Water treadmill workouts are gaining in popularity, especially for rehabilitating injuries. Compared with swimming pool exercises, water treadmill therapy allows the horse to maintain correct posture and gives a handler the ability to control the speed, incline, water height, and resistance of the workout.

“Although water treadmills are becoming very popular, not a lot of research has been carried out into their effects on workload and the horse,” said Kelly Yarnell, PhD, a senior lecturer at Nottingham Trent University, in England.

Previous research has examined water height and its effects on a horse’s movement, but additional information was needed to enable therapists to design effective rehabilitation and training programs that utilize the underwater treadmill.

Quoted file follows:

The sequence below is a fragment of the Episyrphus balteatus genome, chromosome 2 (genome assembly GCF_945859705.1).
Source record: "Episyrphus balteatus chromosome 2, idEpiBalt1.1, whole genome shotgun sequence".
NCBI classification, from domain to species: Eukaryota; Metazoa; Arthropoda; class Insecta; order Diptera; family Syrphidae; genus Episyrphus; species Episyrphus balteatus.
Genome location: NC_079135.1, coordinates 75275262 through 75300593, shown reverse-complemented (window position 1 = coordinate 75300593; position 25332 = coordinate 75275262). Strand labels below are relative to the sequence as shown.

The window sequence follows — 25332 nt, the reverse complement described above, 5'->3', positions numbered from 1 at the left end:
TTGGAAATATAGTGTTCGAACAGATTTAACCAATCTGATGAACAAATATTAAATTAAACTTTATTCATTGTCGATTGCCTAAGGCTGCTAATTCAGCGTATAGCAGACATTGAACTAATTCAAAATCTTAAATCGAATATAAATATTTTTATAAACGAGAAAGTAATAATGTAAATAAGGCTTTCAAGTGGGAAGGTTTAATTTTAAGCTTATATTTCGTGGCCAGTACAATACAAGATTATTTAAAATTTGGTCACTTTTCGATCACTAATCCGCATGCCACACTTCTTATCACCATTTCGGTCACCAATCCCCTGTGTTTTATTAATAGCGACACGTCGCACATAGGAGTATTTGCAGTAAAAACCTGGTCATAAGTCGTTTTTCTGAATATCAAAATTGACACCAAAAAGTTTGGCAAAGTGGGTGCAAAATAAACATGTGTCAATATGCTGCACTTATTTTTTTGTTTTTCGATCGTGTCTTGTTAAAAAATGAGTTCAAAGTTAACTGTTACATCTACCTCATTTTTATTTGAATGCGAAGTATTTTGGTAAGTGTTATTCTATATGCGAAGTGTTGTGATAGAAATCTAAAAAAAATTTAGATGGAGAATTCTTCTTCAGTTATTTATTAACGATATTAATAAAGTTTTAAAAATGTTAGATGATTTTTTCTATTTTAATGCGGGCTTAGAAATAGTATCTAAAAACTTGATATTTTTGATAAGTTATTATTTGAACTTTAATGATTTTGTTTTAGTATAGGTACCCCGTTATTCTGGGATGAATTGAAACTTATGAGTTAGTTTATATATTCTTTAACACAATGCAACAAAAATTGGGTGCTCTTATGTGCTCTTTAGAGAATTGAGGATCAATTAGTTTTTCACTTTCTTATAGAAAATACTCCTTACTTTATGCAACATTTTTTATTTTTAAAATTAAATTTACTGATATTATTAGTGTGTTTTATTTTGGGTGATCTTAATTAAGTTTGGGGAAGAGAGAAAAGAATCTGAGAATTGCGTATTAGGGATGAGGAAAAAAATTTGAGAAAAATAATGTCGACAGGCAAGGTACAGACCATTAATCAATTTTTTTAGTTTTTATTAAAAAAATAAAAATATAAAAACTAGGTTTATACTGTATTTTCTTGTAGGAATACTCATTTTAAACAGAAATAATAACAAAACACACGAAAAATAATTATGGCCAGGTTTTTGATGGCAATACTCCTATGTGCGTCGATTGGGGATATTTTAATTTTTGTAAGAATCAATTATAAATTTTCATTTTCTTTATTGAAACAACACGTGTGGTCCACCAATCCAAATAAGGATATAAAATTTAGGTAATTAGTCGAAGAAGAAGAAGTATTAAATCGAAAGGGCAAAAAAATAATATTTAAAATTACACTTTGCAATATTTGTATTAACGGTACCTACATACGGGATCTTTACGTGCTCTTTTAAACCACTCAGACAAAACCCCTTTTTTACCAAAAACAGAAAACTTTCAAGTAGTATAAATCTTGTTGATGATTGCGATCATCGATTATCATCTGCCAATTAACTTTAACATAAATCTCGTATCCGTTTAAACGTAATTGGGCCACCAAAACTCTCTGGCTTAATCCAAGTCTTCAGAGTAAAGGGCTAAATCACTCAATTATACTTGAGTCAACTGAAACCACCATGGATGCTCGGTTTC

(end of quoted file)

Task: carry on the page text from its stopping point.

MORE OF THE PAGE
“If we can better understand the changes in workload associated with increasing water height whilst using a water treadmill, then we can design better rehabilitation and training regimes that are suited to the individual horse,” Yarnell said.

She explained that a horse’s skin temperature directly reflects the underlying circulation and metabolism; however, traditional methods of monitoring skin temperature changes present challenges, Yarnell said: “Usually we measure muscle activity by electrocardiogram, which requires attachment of electrodes with wires. This can prove difficult in an aquatic environment.”

Under Yarnell’s supervision, BSc candidate Jenny Flemings investigated the possibility of using an infra